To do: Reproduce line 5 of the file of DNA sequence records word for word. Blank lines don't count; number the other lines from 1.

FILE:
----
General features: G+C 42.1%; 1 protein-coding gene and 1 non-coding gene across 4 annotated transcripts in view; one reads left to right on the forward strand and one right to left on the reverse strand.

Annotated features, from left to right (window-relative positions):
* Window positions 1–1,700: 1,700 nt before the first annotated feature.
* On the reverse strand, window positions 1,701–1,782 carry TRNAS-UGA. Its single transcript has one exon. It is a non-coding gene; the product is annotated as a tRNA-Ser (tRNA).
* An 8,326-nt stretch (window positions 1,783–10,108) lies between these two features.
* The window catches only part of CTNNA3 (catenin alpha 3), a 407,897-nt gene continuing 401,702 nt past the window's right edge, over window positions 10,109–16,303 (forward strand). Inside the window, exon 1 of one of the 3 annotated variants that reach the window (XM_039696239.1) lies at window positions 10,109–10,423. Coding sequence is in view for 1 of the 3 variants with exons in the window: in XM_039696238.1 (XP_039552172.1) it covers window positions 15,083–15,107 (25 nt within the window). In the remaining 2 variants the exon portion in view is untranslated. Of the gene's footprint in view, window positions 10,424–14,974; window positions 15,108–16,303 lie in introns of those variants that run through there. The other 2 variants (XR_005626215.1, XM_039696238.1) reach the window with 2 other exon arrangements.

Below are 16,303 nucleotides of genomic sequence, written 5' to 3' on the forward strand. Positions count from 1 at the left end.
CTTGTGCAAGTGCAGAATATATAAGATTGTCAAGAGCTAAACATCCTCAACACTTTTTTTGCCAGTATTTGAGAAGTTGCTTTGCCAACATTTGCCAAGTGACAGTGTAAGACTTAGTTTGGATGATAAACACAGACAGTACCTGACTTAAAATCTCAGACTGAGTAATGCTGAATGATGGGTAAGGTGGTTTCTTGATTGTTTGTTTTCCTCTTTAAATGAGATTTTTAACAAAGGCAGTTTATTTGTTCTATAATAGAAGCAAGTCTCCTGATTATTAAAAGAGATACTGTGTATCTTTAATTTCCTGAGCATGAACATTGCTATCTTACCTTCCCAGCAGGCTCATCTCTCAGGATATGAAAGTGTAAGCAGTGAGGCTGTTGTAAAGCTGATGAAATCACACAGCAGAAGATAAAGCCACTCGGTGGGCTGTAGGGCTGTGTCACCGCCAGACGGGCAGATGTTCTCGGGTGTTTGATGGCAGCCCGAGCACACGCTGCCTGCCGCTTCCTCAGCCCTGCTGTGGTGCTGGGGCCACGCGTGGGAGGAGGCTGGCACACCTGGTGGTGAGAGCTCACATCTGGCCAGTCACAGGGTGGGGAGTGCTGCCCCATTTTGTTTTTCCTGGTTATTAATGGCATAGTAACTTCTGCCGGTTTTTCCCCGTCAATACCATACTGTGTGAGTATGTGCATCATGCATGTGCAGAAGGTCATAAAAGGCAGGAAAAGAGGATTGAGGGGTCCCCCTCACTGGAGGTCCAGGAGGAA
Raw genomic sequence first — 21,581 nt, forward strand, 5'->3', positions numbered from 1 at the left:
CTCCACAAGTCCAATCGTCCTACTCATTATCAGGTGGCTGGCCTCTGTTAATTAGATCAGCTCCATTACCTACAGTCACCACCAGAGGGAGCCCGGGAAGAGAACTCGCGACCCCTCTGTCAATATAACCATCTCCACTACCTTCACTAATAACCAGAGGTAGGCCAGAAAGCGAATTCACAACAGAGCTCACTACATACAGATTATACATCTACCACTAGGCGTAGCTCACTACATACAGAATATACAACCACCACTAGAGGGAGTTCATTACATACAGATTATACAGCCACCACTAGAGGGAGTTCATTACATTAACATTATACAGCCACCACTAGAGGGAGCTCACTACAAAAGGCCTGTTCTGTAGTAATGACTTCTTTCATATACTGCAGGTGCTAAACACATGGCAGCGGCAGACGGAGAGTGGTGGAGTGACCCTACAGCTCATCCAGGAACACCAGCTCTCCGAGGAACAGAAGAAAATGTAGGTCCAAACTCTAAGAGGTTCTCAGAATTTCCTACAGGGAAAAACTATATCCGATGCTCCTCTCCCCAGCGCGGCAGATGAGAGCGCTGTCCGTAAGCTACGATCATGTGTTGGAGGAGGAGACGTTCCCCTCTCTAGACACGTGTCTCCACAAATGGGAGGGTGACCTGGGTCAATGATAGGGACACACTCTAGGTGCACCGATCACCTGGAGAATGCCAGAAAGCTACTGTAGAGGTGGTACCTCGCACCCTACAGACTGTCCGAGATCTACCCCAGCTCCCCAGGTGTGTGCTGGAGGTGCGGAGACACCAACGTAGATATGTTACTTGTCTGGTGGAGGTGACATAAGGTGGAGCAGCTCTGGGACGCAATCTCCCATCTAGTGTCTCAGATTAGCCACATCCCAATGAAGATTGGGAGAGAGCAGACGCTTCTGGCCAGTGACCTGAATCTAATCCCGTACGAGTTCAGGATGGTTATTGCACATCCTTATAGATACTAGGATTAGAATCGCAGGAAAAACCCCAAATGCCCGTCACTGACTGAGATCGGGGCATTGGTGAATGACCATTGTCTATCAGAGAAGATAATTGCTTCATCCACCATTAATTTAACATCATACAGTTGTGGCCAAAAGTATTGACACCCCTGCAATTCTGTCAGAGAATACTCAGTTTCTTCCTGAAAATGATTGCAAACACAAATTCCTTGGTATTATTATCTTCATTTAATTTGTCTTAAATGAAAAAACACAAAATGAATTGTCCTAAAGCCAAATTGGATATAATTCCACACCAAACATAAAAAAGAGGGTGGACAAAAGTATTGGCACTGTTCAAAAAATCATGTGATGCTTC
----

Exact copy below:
* An 8,326-nt stretch (window positions 1,783–10,108) lies between these two features.